SecA is a cytoplasmic protein of 800 to 960 amino acid residues. The
eubacterial secA protein  plays an important role in protein export. It
interacts with the secY and secE components of the protein translocation
system. It has a central role in coupling the hydrolysis of ATP to the
transfer of proteins across the membrane.
SecA is a superfamily 2 (SF2) helicase (see <PDOC51192>) that adapted to
translocate proteins. It contains the characteristic DEAD/DEXH ATPase core
structure with the seven SF2 motifs [2,3].
Several structural analyses on secA have been reported (see <PDB:1M6N>) [4,5].
They show that secA contains two recA-like domains similar to SF1 and SF2
helicases. In helicases, the two recA-like domains move relative to one
another during the ATPase cycle, generating domain movements that translocate
the helicase along nucleic acids. In secA, it seems that a similar mechanism
is used to generate domain movements that are coupled to polypeptide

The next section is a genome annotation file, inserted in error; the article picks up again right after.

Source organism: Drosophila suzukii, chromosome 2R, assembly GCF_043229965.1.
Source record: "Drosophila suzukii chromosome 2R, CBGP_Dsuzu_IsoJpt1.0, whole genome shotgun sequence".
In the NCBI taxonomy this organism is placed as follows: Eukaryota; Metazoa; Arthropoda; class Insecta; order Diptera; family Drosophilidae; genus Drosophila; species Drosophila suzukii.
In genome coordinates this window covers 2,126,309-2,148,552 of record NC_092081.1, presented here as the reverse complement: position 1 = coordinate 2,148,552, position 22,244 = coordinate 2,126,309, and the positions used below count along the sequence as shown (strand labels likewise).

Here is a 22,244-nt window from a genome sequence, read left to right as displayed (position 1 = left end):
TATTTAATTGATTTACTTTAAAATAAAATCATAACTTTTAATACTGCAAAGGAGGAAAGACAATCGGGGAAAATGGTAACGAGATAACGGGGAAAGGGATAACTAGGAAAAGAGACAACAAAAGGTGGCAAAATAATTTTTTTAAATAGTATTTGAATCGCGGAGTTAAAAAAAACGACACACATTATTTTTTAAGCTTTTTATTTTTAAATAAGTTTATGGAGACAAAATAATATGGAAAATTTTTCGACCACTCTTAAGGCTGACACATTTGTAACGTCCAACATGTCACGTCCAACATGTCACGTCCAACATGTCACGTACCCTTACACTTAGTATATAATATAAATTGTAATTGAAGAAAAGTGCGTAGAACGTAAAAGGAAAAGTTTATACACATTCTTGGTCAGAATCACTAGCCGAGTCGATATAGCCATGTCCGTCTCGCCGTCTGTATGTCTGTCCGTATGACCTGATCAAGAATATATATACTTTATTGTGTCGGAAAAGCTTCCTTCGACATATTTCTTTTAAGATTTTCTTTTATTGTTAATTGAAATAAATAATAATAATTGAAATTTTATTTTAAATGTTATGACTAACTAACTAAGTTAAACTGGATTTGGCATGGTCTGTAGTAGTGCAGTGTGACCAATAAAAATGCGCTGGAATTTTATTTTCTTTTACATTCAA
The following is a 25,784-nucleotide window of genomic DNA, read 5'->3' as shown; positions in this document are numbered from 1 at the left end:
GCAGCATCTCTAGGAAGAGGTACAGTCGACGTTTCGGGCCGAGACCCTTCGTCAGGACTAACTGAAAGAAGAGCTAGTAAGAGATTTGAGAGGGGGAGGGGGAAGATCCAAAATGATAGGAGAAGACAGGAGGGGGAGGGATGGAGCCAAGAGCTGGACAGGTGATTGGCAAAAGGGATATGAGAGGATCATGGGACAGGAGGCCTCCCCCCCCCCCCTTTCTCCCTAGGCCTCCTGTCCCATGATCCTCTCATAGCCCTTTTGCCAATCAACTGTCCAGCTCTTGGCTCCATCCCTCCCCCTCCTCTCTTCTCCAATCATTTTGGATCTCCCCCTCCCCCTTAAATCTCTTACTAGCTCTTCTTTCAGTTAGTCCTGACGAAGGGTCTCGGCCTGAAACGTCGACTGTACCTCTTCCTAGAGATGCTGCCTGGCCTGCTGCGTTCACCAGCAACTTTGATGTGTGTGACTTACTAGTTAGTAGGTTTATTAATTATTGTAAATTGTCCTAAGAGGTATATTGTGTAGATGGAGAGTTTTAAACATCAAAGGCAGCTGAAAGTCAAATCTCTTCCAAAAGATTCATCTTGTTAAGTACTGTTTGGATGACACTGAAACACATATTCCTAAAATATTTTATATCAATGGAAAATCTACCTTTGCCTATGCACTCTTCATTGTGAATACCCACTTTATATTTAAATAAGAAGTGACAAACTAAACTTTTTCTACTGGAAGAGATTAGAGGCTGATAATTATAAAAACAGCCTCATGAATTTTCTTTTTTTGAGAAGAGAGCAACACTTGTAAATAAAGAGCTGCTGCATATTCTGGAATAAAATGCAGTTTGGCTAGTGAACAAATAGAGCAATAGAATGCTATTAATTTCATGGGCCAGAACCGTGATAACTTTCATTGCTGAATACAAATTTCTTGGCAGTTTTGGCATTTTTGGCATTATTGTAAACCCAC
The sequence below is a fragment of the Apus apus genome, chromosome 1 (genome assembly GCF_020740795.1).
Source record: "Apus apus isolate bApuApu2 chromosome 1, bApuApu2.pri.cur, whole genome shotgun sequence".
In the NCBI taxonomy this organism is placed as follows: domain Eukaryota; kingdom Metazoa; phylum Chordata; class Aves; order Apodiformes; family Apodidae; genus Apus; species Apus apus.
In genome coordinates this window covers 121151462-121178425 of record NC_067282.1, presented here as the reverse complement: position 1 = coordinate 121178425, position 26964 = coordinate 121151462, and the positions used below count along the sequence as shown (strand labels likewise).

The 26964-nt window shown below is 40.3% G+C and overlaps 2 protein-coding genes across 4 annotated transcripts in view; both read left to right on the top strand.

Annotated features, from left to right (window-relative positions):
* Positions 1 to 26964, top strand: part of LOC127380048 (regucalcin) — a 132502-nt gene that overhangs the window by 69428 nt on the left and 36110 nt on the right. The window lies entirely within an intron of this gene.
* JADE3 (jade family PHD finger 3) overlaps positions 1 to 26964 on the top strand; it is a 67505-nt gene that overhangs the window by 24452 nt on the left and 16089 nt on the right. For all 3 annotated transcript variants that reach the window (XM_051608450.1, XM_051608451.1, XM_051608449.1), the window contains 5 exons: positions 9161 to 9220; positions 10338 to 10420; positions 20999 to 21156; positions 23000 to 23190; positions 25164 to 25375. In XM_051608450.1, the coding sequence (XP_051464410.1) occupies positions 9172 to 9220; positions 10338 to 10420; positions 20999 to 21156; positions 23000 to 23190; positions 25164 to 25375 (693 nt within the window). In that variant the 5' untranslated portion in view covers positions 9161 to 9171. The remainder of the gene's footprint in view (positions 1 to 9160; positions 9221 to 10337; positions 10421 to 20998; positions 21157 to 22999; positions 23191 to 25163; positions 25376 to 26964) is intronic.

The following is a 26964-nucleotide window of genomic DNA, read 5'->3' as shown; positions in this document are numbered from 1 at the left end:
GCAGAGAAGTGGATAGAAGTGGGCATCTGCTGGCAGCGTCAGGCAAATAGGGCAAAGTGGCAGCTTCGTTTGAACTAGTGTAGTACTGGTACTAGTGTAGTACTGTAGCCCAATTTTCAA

translocation. The N-terminal recA-like domain of secA contains an insert of
about 150 residues that forms the preprotein crosslinking domain (PPXD) which
has the ability to bind preproteins in solution and which is important for
preprotein loading onto SecYEG-containing membranes .
Homologs of secA are also encoded in the chloroplast genome of some algae 
as well as in the nuclear genome of plants . It could be involved in the
intraorganellar protein transport into thylakoids.
We have developed a signature pattern for secA proteins based on the best
conserved region. This region is located in the C-terminal recA-like domain.
We also developed a profile that covers the region corresponding to the
two recA-like domains.
PROSITE is copyrighted by the SIB Swiss Institute of Bioinformatics and
distributed under the Creative Commons Attribution-NonCommercial-NoDerivatives
(CC BY-NC-ND 4.0) License, see prosite_license.html.